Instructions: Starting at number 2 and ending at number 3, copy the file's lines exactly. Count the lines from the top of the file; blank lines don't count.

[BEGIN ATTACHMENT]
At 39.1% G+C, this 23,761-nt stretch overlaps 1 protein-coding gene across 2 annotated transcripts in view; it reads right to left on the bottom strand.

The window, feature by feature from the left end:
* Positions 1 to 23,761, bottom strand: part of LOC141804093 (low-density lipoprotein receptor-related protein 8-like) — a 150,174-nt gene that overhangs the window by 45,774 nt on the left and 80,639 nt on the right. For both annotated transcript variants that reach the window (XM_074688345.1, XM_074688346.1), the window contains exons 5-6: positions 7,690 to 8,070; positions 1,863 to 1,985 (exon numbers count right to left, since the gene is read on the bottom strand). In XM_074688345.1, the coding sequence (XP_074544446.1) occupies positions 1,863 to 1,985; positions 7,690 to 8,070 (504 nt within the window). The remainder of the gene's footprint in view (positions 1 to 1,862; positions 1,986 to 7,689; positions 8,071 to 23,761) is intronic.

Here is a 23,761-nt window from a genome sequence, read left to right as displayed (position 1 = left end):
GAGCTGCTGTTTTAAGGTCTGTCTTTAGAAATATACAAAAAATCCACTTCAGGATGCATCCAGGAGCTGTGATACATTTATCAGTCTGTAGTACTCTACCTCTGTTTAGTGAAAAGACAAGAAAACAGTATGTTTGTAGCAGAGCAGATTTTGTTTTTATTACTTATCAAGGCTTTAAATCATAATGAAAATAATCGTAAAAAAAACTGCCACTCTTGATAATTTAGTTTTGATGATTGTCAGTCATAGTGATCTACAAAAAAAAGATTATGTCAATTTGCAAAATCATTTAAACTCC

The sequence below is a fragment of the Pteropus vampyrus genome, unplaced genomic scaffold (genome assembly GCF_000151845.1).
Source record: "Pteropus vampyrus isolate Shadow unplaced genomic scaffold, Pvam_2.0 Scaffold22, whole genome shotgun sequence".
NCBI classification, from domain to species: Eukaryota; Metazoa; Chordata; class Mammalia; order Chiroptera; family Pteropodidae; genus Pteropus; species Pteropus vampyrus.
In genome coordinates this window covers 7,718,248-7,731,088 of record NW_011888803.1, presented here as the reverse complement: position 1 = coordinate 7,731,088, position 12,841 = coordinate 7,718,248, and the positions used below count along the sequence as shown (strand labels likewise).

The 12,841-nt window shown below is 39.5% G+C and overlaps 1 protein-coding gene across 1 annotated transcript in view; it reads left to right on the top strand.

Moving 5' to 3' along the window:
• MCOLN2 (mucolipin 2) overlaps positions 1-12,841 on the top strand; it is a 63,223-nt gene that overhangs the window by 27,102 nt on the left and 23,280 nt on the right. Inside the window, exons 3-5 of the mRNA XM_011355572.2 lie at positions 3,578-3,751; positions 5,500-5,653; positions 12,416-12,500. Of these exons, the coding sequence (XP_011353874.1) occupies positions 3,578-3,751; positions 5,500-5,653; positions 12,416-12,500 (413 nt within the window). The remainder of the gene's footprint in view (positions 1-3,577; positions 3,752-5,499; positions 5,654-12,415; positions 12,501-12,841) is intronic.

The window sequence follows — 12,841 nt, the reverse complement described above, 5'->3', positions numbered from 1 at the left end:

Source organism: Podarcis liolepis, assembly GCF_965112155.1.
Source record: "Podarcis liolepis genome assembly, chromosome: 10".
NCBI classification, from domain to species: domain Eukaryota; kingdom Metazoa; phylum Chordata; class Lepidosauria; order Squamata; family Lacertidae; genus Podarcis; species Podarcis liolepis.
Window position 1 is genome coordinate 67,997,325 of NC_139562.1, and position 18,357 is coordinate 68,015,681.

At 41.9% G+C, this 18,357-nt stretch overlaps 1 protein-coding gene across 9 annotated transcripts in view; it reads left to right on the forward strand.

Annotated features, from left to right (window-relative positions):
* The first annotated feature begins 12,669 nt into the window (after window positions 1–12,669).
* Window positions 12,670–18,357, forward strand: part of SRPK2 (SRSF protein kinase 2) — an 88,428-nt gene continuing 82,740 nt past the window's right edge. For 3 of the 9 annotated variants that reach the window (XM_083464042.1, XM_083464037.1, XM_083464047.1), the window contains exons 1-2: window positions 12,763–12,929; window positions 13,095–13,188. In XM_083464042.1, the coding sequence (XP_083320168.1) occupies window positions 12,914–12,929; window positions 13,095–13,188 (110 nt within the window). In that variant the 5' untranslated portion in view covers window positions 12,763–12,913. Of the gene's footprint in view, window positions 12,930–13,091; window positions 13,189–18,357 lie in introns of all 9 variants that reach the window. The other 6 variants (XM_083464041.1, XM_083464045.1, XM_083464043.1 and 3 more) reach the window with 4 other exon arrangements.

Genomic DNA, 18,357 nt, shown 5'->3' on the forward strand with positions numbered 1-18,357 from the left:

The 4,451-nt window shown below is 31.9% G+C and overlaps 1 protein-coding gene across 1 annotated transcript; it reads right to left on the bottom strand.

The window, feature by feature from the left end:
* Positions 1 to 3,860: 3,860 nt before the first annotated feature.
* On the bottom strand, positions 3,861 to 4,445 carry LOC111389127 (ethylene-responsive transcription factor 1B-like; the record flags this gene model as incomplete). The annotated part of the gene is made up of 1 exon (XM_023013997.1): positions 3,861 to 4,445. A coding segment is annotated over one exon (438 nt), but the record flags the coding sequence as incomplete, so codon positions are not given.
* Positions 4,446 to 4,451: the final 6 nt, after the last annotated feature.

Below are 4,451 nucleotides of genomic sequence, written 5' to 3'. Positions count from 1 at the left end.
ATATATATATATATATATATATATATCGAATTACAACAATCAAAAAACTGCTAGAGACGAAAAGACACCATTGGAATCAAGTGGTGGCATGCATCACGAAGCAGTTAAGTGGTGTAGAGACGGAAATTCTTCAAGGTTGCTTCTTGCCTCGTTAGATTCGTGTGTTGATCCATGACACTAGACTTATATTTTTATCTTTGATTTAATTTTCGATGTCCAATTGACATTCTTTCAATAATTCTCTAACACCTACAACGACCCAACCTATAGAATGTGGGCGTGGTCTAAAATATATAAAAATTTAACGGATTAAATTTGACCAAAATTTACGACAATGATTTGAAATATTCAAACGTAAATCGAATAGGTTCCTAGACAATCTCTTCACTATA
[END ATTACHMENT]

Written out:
The window, feature by feature from the left end:
* Positions 1 to 23,761, bottom strand: part of LOC141804093 (low-density lipoprotein receptor-related protein 8-like) — a 150,174-nt gene that overhangs the window by 45,774 nt on the left and 80,639 nt on the right. For both annotated transcript variants that reach the window (XM_074688345.1, XM_074688346.1), the window contains exons 5-6: positions 7,690 to 8,070; positions 1,863 to 1,985 (exon numbers count right to left, since the gene is read on the bottom strand). In XM_074688345.1, the coding sequence (XP_074544446.1) occupies positions 1,863 to 1,985; positions 7,690 to 8,070 (504 nt within the window). The remainder of the gene's footprint in view (positions 1 to 1,862; positions 1,986 to 7,689; positions 8,071 to 23,761) is intronic.